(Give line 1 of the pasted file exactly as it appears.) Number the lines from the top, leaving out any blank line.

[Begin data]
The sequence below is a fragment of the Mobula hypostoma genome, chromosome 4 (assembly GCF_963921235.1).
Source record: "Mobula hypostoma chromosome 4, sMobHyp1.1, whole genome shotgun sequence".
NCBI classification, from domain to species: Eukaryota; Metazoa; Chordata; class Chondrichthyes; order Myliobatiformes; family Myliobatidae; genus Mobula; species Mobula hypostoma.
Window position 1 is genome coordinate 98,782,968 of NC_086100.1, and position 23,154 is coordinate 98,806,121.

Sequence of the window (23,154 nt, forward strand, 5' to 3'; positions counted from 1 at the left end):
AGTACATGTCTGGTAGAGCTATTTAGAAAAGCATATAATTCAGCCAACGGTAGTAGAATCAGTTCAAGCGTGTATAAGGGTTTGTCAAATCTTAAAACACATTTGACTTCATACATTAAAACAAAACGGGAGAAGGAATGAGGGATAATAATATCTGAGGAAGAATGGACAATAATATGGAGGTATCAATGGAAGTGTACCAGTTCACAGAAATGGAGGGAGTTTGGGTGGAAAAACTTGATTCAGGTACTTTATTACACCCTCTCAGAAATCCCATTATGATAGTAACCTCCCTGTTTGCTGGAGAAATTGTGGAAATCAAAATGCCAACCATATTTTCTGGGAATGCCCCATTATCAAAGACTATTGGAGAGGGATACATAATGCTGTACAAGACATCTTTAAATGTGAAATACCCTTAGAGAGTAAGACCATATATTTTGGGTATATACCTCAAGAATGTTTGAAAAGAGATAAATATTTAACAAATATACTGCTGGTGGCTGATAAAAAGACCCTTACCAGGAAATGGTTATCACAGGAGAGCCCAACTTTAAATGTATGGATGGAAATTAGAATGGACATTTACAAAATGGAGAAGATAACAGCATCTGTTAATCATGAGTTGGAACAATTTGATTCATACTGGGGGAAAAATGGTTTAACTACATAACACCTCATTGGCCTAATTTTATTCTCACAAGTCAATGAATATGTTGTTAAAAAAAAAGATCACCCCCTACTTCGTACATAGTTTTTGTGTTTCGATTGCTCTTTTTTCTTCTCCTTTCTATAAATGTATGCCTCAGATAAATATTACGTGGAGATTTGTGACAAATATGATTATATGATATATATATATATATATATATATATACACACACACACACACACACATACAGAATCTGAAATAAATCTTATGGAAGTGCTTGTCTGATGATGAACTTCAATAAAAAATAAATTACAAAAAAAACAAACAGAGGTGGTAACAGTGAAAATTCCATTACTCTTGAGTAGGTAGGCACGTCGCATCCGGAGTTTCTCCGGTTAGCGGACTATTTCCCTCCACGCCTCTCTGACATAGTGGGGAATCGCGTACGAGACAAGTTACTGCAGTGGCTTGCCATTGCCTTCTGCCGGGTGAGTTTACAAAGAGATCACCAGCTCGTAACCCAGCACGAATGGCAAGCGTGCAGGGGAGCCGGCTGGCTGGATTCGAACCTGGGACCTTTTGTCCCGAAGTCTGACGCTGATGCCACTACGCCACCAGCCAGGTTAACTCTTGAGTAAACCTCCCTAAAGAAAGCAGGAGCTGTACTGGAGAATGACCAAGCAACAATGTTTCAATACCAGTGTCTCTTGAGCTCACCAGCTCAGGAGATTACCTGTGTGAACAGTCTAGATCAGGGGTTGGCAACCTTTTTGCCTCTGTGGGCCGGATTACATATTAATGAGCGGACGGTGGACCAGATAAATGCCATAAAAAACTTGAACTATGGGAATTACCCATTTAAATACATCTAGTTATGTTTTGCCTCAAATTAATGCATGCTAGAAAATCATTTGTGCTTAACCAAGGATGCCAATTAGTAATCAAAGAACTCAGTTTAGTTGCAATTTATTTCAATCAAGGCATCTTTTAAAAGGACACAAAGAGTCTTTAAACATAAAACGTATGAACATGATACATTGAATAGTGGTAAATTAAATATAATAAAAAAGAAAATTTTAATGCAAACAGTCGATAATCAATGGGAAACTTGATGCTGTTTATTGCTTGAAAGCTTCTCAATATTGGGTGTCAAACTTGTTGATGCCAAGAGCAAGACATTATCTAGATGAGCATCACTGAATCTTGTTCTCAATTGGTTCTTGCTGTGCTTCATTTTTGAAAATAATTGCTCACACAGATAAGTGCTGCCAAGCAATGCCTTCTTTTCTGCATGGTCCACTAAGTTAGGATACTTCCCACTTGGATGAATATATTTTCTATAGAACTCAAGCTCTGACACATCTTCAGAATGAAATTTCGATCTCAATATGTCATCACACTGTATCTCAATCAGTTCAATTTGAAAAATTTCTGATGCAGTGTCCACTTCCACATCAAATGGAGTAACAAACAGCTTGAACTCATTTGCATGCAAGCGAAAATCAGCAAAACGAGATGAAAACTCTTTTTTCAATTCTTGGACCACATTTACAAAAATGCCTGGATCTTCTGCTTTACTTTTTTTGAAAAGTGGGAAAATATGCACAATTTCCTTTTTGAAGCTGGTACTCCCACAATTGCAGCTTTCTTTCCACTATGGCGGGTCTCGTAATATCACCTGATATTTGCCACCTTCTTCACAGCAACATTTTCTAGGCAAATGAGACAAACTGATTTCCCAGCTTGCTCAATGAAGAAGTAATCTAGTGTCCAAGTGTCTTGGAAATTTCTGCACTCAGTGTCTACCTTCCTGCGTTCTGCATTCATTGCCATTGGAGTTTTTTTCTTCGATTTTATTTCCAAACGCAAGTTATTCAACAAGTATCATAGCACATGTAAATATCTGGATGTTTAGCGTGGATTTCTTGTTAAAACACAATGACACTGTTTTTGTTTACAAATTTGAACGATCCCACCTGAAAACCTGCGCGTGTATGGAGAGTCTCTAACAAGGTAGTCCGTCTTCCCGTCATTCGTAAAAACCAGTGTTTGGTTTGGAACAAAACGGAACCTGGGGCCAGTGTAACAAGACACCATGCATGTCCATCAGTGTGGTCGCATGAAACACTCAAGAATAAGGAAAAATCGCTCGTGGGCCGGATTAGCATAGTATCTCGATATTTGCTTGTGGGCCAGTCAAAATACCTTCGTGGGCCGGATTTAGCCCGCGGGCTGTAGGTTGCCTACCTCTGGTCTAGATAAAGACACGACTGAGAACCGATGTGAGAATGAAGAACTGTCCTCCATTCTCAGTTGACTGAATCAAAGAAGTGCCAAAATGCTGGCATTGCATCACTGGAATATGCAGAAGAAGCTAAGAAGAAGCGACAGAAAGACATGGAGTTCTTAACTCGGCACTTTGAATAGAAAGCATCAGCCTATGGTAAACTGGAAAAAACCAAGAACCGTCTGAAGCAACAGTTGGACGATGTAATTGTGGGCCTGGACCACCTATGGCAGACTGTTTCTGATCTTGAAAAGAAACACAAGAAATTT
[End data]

The sequence below is a fragment of the Mobula hypostoma genome, chromosome 4 (assembly GCF_963921235.1).